James's flamingo (Phoenicoparrus jamesi), also known as the puna flamingo, is a species of flamingo that lives at high altitudes in the Andean plateaus of Peru, Chile, Bolivia, and northwest Argentina.
It is named for Harry Berkeley James, a British naturalist who studied the bird. James's flamingo is closely related to the Andean flamingo, and the two species are the only members of the genus Phoenicoparrus. The Chilean flamingo, Andean flamingo, and James's flamingo are all sympatric, and all live in colonies (including shared nesting areas). James's flamingo had been thought to be extinct until a population was discovered in a remote area in 1956.
The James's flamingo is smaller than the Andean flamingo, and is about the same size as the Old World species, the lesser flamingo. A specimen of the bird was first collected by Charles Rahmer, who was on a collecting expedition sponsored by Harry Berkeley James, (1846–1892, a manager of a Chilean saltpetre mine born in Walsall, England) after whom the bird was named. It typically measures about 90–92 cm long and weighs about 2 kg. James's flamingos have a very long neck made up of 19 long cervical vertebrae, allowing for a large range of movement and rotation of the head. They are also distinctive for their long, thin legs. The knee is not externally visible: it is located at the top of the leg. The joint at the middle of the leg, which may be mistaken for the knee joint, is actually the ankle joint. Its plumage is very pale pink, with bright carmine streaks around the neck and on the back. When it is perched, a small amount of black can be seen in its wings; these are the "flight feathers". They have bright red skin around their eyes, which in adults are yellow. Their legs are brick red and their bills are bright yellow with a black tip.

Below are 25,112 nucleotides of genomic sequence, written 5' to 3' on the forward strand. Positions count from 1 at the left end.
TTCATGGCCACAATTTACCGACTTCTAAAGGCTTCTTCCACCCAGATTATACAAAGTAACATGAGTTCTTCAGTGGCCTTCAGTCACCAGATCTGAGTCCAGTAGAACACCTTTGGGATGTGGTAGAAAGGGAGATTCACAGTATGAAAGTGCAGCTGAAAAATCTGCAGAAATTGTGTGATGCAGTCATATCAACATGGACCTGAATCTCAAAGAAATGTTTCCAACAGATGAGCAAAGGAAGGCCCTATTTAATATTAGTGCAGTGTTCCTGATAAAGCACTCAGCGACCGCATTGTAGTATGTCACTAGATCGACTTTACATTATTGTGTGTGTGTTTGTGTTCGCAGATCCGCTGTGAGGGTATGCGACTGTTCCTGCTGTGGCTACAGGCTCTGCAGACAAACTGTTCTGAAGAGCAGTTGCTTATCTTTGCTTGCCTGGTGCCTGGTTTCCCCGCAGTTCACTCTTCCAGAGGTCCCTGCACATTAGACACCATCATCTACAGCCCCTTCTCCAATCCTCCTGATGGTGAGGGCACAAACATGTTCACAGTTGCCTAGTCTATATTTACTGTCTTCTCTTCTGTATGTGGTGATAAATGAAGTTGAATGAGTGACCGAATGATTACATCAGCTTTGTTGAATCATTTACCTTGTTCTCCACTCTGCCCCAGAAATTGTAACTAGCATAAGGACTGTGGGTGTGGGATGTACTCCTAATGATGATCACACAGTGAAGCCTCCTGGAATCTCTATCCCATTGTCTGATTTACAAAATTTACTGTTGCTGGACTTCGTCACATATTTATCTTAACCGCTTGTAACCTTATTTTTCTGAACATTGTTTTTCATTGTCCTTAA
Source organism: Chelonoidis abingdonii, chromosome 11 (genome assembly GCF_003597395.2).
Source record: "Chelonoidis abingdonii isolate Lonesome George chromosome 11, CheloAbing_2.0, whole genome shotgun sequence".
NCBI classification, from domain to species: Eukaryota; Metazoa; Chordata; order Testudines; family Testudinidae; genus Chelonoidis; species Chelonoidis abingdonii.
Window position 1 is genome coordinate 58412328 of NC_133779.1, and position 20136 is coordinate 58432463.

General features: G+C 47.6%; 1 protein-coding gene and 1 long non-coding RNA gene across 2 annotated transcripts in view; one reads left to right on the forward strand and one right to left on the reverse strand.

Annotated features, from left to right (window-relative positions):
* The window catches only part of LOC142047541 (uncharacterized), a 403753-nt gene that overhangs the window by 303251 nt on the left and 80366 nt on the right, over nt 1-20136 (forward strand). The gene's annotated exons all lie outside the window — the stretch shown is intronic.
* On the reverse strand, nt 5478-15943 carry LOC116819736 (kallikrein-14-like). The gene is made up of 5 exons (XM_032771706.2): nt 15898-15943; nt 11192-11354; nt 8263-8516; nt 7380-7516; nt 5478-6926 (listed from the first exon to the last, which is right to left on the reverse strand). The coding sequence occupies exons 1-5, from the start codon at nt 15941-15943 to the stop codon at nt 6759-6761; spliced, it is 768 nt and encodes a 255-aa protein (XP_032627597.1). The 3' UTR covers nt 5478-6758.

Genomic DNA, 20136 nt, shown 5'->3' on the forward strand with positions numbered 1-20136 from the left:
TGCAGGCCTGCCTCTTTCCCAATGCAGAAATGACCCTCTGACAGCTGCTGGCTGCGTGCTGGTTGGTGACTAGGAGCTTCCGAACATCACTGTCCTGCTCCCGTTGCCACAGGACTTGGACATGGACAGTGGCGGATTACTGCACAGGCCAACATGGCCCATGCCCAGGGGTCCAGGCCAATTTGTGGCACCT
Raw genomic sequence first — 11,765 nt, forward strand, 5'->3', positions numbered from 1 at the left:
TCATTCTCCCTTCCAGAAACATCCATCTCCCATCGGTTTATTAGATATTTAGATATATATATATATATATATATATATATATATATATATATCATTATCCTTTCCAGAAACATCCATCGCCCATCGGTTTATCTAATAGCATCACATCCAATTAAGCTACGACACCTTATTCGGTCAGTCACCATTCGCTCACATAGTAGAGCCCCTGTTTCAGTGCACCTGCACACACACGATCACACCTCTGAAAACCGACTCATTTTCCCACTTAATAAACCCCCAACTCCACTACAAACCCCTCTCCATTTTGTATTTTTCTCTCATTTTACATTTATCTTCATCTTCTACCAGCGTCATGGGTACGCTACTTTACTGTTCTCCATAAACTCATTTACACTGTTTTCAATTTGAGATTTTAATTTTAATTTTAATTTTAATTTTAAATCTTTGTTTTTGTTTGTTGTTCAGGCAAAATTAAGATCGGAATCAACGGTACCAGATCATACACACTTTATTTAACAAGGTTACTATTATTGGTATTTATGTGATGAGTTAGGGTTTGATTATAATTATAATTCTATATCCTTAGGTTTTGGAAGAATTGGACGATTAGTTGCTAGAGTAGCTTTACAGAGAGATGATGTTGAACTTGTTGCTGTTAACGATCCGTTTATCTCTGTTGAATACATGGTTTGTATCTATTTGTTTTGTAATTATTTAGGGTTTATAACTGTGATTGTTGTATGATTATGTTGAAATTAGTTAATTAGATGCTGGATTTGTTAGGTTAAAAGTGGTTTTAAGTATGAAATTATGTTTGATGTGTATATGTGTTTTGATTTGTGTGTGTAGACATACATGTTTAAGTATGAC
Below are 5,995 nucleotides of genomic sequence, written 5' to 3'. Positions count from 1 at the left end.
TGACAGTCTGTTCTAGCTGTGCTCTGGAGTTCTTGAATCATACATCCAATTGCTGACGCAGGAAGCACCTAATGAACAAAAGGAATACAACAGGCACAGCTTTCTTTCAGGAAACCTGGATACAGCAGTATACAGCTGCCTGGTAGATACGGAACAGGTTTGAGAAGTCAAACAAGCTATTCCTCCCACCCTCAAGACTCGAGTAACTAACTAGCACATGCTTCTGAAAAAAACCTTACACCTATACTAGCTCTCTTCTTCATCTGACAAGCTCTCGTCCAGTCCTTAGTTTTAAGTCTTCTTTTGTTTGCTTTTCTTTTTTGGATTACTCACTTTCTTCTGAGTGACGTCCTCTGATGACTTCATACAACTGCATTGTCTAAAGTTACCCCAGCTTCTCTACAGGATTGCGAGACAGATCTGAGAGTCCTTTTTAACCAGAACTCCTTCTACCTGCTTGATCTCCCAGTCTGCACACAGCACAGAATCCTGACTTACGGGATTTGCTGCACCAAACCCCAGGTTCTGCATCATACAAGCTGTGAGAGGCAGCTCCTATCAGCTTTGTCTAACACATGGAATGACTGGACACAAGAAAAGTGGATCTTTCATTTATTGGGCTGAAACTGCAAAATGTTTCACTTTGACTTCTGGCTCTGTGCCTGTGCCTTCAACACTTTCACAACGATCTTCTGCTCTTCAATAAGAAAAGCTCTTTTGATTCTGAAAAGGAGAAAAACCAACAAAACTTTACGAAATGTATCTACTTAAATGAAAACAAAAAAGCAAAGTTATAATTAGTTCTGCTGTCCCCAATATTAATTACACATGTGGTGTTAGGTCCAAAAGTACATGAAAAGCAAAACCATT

The James's flamingo is similar to most of the flamingo species in South America, but the Chilean flamingo is pinker, with a longer bill (which is not yellow), and the Andean flamingo is larger, with more black in the wings and bill, and with yellow legs. The easiest way to distinguish James's flamingos is by their lighter-colored feathers and the bright yellow on their bills. A good method to distinguish the two Phoenicoparrus flamingo species from other flamingo species is to look at their feet. The two Phoenicoparrus species have three toes but no hallux. The feet of the other three species of flamingos have three forward-facing toes and a hallux.